OPINION | PIC equities head needs balancing act

PREMIUM

The head of listed equities at the Public Investment Corp (PIC) has a nice problem on his hands. Next week he will make the final decision on whether to allow Sibanye-Stillwater to merge with Lonmin.
The respective investors in the platinum producers will hold separate meetings on May 28 to approve the proposed merger in which they will exchange shares. The PIC will be the biggest shareholder in both meetings.
As it stands today, Lonmin needs Sibanye more than Sibanye needs Lonmin. The main attraction of the deal, first announced in December 2017, was that it would bring Lonmin’s single-asset, ageing and labour-intensive platinum group metal (PGM) assets into a larger group with a more diversified income stream. Sibanye also operates gold mines in SA, where it is the largest producer of the metal, and PGM mines in the US.
Lonmin shareholders, weary of endless cash calls without seeing a return, enthusiastically welcomed the Sibanye overtures, thus avoiding certain death for a company that had already tapped them for equity three times in the previous six years. PGM prices, at about $900 (about R13000) an ounce for platinum, were not helping either; the company’s R12,900 an ounce production costs meant it was always going to struggle to break even. At the current platinum spot price of $815 (R11,772) an ounce, Lonmin’s situation would have been more desperate had the other metals it produces not come to the party.
Palladium has just come off a record high of $1,545 (R22,320) an ounce. Over the past 20 years it has traded in the $500 (R7,223) an ounce range. Rhodium has shot up to just under $3,000 (R43,318) an ounce, about five times higher than it was in January 2014. This helped Lonmin achieve R15,389 an ounce for its PGM basket, better than its unit cost of R14,795 an ounce. This has catapulted Lonmin’s operating profit to $219m, five times higher than it was in 2017.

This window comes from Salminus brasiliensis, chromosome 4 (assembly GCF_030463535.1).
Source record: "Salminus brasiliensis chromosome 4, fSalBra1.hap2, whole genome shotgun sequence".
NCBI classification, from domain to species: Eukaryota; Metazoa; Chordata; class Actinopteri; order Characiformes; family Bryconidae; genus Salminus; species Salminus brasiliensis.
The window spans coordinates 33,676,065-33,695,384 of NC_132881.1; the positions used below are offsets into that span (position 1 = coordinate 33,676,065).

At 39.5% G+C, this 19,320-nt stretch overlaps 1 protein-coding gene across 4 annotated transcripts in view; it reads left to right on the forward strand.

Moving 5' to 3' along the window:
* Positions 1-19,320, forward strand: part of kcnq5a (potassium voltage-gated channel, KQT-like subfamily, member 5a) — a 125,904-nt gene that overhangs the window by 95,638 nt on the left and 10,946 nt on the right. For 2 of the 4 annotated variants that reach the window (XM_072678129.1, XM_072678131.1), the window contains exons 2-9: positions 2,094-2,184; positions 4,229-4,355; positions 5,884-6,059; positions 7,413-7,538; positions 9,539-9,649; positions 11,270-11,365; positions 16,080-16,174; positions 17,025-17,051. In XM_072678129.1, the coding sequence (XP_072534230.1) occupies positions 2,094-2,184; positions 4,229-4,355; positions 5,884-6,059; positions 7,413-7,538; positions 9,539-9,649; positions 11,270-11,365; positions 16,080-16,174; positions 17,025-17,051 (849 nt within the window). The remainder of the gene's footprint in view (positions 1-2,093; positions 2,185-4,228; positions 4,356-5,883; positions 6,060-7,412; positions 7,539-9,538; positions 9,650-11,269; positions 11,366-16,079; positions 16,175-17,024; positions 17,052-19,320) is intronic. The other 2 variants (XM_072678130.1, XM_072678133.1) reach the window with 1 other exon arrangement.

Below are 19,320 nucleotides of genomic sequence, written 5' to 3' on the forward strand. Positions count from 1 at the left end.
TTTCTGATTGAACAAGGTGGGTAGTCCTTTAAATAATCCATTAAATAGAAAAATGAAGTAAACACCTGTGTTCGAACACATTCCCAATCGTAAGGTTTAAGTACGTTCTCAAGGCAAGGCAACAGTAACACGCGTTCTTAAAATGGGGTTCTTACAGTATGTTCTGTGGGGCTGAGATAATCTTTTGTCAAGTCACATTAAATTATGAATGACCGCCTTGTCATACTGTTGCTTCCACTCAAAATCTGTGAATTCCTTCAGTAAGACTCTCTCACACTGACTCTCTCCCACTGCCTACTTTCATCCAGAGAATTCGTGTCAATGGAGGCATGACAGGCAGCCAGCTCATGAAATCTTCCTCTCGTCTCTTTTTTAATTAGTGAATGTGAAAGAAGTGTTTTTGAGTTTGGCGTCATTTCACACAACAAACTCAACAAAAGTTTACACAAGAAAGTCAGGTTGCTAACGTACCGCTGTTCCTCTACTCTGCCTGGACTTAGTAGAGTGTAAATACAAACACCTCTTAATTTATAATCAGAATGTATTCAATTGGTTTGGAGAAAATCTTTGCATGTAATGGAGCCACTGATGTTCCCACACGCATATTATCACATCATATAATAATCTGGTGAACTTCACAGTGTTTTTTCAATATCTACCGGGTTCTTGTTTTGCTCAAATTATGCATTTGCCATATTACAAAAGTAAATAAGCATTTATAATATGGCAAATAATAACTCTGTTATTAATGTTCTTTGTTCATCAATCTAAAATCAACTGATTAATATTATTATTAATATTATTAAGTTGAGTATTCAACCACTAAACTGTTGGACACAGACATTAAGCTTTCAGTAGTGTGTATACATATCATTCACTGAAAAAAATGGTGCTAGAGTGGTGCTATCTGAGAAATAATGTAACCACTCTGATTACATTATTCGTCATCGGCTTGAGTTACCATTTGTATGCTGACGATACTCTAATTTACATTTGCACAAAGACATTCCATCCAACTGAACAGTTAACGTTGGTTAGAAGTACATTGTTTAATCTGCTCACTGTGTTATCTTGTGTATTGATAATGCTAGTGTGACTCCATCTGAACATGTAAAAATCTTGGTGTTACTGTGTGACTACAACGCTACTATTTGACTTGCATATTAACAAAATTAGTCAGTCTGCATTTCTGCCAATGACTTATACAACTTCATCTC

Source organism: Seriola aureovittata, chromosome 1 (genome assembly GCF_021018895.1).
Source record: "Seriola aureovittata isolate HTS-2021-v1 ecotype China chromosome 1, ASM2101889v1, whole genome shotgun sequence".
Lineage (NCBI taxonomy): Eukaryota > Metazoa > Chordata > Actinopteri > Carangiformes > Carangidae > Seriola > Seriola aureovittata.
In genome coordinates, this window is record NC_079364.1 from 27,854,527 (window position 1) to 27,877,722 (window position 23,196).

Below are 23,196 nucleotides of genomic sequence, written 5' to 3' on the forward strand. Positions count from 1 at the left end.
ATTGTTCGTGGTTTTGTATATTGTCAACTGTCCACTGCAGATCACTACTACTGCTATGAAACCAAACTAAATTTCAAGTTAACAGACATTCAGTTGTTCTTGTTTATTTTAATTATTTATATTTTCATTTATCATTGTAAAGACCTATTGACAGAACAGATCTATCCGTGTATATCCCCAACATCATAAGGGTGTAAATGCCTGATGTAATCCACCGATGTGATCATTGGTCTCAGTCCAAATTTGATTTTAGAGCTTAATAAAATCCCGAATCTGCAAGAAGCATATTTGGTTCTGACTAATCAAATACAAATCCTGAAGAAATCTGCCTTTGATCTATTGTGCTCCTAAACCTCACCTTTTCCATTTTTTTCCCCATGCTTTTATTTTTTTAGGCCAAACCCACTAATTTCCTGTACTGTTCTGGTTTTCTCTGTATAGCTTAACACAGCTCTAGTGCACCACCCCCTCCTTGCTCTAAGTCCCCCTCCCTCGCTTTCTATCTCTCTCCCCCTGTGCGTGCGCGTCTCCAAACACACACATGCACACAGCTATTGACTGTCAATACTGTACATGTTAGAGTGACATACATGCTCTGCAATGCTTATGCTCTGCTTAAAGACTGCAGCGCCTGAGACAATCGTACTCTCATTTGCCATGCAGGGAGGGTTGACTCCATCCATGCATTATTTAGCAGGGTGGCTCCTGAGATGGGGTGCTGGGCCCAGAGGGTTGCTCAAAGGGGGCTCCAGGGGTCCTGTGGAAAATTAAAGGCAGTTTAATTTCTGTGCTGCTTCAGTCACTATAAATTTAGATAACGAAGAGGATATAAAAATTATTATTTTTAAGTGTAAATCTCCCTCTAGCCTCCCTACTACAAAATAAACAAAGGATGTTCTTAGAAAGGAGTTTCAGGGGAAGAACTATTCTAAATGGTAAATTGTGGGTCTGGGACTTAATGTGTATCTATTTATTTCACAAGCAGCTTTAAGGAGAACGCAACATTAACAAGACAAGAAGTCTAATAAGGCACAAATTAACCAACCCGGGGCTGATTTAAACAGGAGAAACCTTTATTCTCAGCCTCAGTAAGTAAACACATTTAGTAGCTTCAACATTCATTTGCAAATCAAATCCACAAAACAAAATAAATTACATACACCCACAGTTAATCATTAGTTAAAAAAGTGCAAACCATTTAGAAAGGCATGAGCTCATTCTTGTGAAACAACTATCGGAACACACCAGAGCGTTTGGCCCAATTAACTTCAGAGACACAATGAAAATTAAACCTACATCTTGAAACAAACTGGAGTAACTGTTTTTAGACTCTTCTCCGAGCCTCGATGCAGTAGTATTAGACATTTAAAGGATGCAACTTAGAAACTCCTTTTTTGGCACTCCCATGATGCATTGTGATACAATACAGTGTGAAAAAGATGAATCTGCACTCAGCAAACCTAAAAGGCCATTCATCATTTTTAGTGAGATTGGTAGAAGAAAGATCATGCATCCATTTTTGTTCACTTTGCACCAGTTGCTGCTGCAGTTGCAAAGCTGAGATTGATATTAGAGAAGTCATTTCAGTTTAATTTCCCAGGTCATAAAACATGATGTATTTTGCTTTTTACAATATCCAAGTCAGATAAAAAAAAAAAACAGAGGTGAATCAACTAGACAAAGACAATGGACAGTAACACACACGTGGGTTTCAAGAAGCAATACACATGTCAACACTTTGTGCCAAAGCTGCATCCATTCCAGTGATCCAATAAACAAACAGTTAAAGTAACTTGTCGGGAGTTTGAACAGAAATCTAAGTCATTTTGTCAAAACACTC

Naturally, Lonmin’s minority investors want to benefit from this improved set of circumstances. They are now urging the PIC to use its 29% Lonmin stake to block the Sibanye takeover at the meeting next week. But the PIC would be shooting itself in both feet if it heeded those pleas. Both Sibanye and Lonmin recognised the changed circumstances and have amended the initial takeover ratio of 0.967 Sibanye shares for each Lonmin share – which the minority shareholder rightly felt was unfair – to a one-for-one swap.
Sibanye is still getting a great deal. But that is not to say PGM prices will stay at current levels for any length of time. The elevated prices are the only thing keeping Lonmin viable.
The PIC is also the biggest investor in Sibanye. Its 10.3% stake is worth R2.9bn. That is equivalent to more than 90% of the entire market capitalisation of Lonmin. And a deal that merges both companies helps the PIC lower its exposure to Lonmin, which has already cost it losses of R1bn. It will now own 12% of the combined entity.
At any rate, can you imagine the PIC’s head of listed equities, who is a seller of Lonmin shares, haggling and vigorously bargaining with himself as the buyer on the Sibanye side? All so that the Lonmin minority shareholders can make more money from his Sibanye management team’s initiative to combine the companies?..

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